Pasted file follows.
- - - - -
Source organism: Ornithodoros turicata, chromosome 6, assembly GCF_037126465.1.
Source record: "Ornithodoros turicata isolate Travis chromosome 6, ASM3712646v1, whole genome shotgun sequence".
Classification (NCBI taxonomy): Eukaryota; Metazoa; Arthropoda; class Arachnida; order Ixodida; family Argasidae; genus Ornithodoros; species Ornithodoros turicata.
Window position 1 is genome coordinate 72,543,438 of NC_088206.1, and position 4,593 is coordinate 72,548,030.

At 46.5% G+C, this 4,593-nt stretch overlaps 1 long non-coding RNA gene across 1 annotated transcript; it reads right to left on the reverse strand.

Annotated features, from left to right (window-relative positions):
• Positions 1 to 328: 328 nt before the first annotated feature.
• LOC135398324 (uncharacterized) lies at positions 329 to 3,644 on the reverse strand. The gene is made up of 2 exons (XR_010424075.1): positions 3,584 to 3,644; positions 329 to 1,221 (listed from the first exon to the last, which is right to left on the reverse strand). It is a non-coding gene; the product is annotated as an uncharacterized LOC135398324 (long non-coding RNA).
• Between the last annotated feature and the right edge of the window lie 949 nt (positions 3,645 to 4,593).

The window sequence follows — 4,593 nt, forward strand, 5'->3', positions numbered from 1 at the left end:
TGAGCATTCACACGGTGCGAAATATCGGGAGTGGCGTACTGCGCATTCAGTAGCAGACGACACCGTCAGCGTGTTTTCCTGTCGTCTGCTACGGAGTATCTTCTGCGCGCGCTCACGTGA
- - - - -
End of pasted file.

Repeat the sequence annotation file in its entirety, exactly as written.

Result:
Source organism: Ornithodoros turicata, chromosome 6, assembly GCF_037126465.1.
Source record: "Ornithodoros turicata isolate Travis chromosome 6, ASM3712646v1, whole genome shotgun sequence".
Classification (NCBI taxonomy): Eukaryota; Metazoa; Arthropoda; class Arachnida; order Ixodida; family Argasidae; genus Ornithodoros; species Ornithodoros turicata.
Window position 1 is genome coordinate 72,543,438 of NC_088206.1, and position 4,593 is coordinate 72,548,030.

At 46.5% G+C, this 4,593-nt stretch overlaps 1 long non-coding RNA gene across 1 annotated transcript; it reads right to left on the reverse strand.

Annotated features, from left to right (window-relative positions):
• Positions 1 to 328: 328 nt before the first annotated feature.
• LOC135398324 (uncharacterized) lies at positions 329 to 3,644 on the reverse strand. The gene is made up of 2 exons (XR_010424075.1): positions 3,584 to 3,644; positions 329 to 1,221 (listed from the first exon to the last, which is right to left on the reverse strand). It is a non-coding gene; the product is annotated as an uncharacterized LOC135398324 (long non-coding RNA).
• Between the last annotated feature and the right edge of the window lie 949 nt (positions 3,645 to 4,593).

The window sequence follows — 4,593 nt, forward strand, 5'->3', positions numbered from 1 at the left end:
TGAGCATTCACACGGTGCGAAATATCGGGAGTGGCGTACTGCGCATTCAGTAGCAGACGACACCGTCAGCGTGTTTTCCTGTCGTCTGCTACGGAGTATCTTCTGCGCGCGCTCACGTGA